8. He submitted that the Judge states that the EEA national's P60 for 2015 was not decipherable and the copy before the Judge was a bad copy. He submitted that it was therefore not clear whether the EEA national was exercising Treaty Rights at the date of the divorce and so the appeal for a permanent right of residence would have been dismissed anyway. He submitted that based on both bundles there is no evidence of the EEA national working for five continuous years. He submitted that although there is an error it is not a material error.
9. Counsel submitted that it is not clear whether the original P60 was before the Judge. Her submitted that the original is in the correct bundle. The original P60 is not in the correct bundle before me, only the illegible copy. He submitted that the issue is the appellant's employment. I was referred to the refusal letter dated 27 March 2017 which states that the respondent accepts that the EEA national sponsor was exercising Treaty Rights at the point of the divorce on 24 February 2015. He submitted that it is clear from the evidence in the bundle that the appellant has been working for Uber and I was referred to the tax returns in the bundle. Counsel submitted that these are supported by the bank statements. He submitted that the appellant has provided proof of his work from February 2015 to April 2017 so he has been working from the date of the divorce. He submitted that there are HMRC documents in the correct bundle and his earnings are shown in his Nationwide bank statement. He submitted that the evidence covers not only the appellant working at the date of divorce but also working from March 2015 to April 2016 and from May 2016 until September 2016.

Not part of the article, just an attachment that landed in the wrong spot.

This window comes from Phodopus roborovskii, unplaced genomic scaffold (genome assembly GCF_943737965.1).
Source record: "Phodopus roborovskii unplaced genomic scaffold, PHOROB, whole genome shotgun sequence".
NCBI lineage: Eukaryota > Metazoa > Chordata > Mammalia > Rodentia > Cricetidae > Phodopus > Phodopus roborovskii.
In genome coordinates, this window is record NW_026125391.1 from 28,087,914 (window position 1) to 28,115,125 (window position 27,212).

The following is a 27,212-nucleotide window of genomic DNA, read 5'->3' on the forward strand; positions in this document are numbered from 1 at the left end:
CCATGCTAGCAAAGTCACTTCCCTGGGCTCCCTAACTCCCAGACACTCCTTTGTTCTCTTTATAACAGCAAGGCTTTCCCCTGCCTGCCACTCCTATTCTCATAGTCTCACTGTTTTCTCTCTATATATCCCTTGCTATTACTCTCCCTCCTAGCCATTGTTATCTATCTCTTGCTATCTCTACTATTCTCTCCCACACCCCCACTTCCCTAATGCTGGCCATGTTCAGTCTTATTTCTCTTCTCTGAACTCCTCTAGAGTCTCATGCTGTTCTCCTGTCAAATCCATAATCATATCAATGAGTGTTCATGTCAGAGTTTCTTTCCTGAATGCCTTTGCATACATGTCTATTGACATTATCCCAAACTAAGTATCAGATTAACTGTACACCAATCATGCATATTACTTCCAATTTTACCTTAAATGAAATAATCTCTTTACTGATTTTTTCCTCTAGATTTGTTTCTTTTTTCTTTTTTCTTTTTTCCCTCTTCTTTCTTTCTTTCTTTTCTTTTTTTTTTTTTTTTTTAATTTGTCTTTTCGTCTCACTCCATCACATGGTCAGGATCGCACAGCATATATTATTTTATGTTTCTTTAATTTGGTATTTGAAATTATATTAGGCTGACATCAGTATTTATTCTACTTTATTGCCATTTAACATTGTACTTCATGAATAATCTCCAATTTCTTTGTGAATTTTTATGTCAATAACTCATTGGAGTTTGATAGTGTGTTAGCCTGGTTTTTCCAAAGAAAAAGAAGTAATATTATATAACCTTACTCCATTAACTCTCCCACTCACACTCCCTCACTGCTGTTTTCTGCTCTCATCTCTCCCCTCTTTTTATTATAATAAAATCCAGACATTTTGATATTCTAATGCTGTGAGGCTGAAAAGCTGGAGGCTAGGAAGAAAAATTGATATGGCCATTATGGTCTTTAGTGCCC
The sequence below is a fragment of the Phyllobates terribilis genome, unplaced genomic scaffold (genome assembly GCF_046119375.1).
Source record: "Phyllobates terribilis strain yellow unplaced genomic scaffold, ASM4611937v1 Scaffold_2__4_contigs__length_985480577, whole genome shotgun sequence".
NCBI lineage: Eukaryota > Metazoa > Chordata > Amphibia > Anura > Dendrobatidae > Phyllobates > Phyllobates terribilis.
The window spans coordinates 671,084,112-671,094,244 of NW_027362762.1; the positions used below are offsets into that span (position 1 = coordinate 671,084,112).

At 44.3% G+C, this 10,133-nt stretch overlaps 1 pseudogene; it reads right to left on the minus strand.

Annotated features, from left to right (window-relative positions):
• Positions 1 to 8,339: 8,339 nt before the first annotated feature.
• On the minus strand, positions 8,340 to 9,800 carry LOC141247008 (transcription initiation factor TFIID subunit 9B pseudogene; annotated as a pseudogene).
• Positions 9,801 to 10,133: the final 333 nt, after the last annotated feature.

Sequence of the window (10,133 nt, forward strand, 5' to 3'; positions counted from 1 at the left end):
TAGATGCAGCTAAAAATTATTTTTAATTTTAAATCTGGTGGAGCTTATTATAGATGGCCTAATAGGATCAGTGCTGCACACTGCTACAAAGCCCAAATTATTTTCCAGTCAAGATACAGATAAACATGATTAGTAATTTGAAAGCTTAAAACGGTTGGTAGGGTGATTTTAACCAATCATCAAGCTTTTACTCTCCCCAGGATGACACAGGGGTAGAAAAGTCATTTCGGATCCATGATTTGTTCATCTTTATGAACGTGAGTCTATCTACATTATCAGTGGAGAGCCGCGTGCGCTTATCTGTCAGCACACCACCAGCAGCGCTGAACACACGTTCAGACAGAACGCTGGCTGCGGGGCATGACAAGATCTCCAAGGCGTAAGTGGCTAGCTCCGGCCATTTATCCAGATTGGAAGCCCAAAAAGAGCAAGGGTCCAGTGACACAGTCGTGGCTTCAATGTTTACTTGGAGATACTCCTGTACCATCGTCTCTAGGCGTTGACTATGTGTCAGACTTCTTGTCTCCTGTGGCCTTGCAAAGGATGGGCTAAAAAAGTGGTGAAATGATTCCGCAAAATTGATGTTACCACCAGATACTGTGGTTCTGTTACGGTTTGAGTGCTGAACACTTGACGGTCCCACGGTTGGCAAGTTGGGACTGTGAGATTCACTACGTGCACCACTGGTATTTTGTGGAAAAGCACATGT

10. He submitted that what is necessary for this appeal to succeed is evidence that the appellant has been working since the date of the divorce and before the date of the application as the respondent is satisfied that the sponsor was working until the date of the divorce. He submitted that there is evidence that the appellant has been residing in the United Kingdom in accordance with the Regulations for five continuous years and he should be granted a right of residence. He submitted also that the appellant has continued to work.
11. I was asked to take into account the fact that the appellant was granted a residence permit from 2010 and when the P60s are considered along with the bank statements and tax returns the appellant has actually demonstrated that he has been working for 7 years, so the burden has been discharged beyond the required standard and had the Judge considered the correct bundle at the paper hearing that would have been clear.
12. The Presenting Officer made his submissions submitting that the appellant may have a retained right of residence but based on what the Judge considered there was insufficient evidence to show that he should be granted a right of permanent residence in the United Kingdom.
13. Counsel submitted that Regulation 15(1)(f) has been satisfied and a permanent right of residence should be granted to a person who has resided in the United Kingdom in accordance with the Regulations for a continuous period of five years. He submitted that the original permit was granted in 2010 and the appellant has been working since then. He submitted that Regulation 15(1)(f) must have been satisfied.